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Young physicist rewarded with inaugural Paul Callaghan trophy

Young physicist rewarded with inaugural Paul Callaghan trophy

First-year Canterbury University student, 17-year-old Hadleigh Frost, was the winner of the first ever Sir Paul Callaghan Premier Award for Young Science Orators this week, presented by Callaghan's widow Miang Lim.

Frost received $5000 for his presentation 'Building the Brain', a 15-minute dissertation about the opportunities in New Zealand to develop artificial intelligence for future economic and social benefit for New Zealand using the talents of home grown scientists, mathematicians and IT specialists.

All up, four secondary school students and eight university undergraduate students competed in the Eureka! Symposium, presenting to an audience of political figures, business people, science entrepreneurs, academics, educators students and the public.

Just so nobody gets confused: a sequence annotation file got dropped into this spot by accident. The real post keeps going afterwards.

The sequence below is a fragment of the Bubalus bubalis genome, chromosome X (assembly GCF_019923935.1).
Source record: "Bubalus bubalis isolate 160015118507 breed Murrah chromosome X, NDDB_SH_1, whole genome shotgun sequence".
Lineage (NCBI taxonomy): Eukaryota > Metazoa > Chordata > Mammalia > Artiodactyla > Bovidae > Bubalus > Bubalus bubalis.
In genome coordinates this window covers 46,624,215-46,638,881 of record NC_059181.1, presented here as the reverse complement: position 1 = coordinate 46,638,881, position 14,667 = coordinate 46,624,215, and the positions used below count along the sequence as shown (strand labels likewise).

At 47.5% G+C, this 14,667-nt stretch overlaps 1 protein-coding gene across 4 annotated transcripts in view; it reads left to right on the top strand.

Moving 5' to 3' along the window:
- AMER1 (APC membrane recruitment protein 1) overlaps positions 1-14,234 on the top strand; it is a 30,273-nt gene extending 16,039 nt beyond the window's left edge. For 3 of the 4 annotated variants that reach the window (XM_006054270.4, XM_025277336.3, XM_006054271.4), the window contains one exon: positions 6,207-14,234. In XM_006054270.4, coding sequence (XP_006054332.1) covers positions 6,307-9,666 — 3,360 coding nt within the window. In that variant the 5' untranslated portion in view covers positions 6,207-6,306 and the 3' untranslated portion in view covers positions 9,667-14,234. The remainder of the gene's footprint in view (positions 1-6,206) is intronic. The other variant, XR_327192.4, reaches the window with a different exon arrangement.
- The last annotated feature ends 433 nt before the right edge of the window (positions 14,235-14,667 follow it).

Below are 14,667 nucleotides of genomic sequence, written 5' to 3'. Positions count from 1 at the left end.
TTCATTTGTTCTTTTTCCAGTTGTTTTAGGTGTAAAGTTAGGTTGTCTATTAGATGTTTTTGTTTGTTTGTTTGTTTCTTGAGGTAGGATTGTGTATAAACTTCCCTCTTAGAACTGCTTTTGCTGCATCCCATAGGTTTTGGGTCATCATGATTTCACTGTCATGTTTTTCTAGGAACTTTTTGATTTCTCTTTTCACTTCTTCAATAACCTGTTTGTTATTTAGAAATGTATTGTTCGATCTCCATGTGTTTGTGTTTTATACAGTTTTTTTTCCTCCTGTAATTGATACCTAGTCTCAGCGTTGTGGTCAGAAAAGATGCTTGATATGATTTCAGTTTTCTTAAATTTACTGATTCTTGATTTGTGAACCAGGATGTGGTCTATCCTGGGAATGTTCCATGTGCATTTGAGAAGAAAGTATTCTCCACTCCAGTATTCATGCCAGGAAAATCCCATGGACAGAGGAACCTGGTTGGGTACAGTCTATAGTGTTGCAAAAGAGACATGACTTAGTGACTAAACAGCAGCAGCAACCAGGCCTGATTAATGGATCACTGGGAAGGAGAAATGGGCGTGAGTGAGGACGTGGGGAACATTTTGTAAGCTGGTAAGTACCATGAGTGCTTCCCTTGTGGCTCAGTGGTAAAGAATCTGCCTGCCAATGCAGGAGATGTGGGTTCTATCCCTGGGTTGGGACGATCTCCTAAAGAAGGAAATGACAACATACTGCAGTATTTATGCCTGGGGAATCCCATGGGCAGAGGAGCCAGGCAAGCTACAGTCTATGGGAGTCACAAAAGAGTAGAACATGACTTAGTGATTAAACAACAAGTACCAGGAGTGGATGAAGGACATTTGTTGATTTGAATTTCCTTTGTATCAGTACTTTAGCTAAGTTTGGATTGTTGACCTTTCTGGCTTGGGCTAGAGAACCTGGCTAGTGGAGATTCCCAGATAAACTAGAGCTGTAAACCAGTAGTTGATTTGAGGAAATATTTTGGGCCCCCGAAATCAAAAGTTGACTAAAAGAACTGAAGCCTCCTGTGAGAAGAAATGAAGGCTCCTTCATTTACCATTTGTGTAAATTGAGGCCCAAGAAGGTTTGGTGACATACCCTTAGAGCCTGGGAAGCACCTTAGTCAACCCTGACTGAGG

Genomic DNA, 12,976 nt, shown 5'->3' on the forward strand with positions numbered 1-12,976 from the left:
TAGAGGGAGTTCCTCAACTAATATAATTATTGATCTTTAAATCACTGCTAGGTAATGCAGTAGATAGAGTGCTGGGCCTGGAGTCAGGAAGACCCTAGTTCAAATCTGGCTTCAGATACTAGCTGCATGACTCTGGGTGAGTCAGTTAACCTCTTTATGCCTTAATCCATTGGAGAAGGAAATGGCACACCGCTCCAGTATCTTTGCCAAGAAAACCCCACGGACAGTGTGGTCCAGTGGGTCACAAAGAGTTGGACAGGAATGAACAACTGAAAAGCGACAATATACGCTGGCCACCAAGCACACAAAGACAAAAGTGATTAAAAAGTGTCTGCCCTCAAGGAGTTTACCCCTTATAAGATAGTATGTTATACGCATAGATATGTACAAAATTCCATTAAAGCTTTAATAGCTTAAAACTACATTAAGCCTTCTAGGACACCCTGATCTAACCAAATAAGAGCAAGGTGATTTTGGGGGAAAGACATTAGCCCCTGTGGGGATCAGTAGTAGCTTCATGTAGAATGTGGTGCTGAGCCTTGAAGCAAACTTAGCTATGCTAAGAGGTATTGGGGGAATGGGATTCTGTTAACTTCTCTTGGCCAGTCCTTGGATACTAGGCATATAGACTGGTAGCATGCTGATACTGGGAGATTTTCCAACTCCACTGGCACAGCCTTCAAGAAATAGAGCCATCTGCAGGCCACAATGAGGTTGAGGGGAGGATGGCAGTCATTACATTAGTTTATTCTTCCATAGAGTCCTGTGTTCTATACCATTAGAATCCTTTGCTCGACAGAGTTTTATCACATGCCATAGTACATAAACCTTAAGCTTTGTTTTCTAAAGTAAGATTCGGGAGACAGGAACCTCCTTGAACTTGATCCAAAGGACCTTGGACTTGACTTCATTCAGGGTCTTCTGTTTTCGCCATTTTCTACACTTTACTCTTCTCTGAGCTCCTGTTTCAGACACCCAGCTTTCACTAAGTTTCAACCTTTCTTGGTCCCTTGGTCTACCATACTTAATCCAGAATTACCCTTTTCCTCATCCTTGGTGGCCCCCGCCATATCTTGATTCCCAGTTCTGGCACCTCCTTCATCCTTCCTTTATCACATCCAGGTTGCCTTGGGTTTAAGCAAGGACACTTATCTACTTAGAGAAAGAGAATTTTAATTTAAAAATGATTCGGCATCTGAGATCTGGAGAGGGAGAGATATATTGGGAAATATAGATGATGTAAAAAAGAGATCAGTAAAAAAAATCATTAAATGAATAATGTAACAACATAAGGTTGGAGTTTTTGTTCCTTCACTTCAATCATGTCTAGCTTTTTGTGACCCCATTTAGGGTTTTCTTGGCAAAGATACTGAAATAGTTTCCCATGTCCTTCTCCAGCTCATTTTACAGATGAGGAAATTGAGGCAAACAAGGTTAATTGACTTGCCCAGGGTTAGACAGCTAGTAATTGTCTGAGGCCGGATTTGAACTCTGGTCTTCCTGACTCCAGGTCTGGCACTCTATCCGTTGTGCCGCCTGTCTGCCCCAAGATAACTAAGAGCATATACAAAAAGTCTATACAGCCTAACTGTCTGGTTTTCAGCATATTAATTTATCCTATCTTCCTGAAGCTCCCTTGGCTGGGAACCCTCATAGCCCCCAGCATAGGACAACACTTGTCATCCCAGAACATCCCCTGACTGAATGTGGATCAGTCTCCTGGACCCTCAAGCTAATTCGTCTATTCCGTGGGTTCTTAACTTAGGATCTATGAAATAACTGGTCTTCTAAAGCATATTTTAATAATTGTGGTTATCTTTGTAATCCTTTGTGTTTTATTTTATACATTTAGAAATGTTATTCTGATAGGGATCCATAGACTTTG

Opening the symposium, prime minister John Key called the late Sir Paul Callaghan one of the heroes of New Zealand science.

Callaghan joined forces with the Rotary Club of Wellington not long before his death to establish the awards in his name.

Awards convenor, Francis Wevers said: “This has been a very successful first outing for these awards which shows that New Zealand has an incredible depth of talent among its young scientists, mathematicians, technologists and engineers."

Entries were judged on their ability to demonstrate polished and persuasive presentation skills, a thorough grasp of the science, and articulation of economic and social benefits within 15 minutes.

Among the judging panel were Massey University chancellor Dr Russ Ballard, broadcaster Kim Hill, and Catherine Beard of BusinessNZ.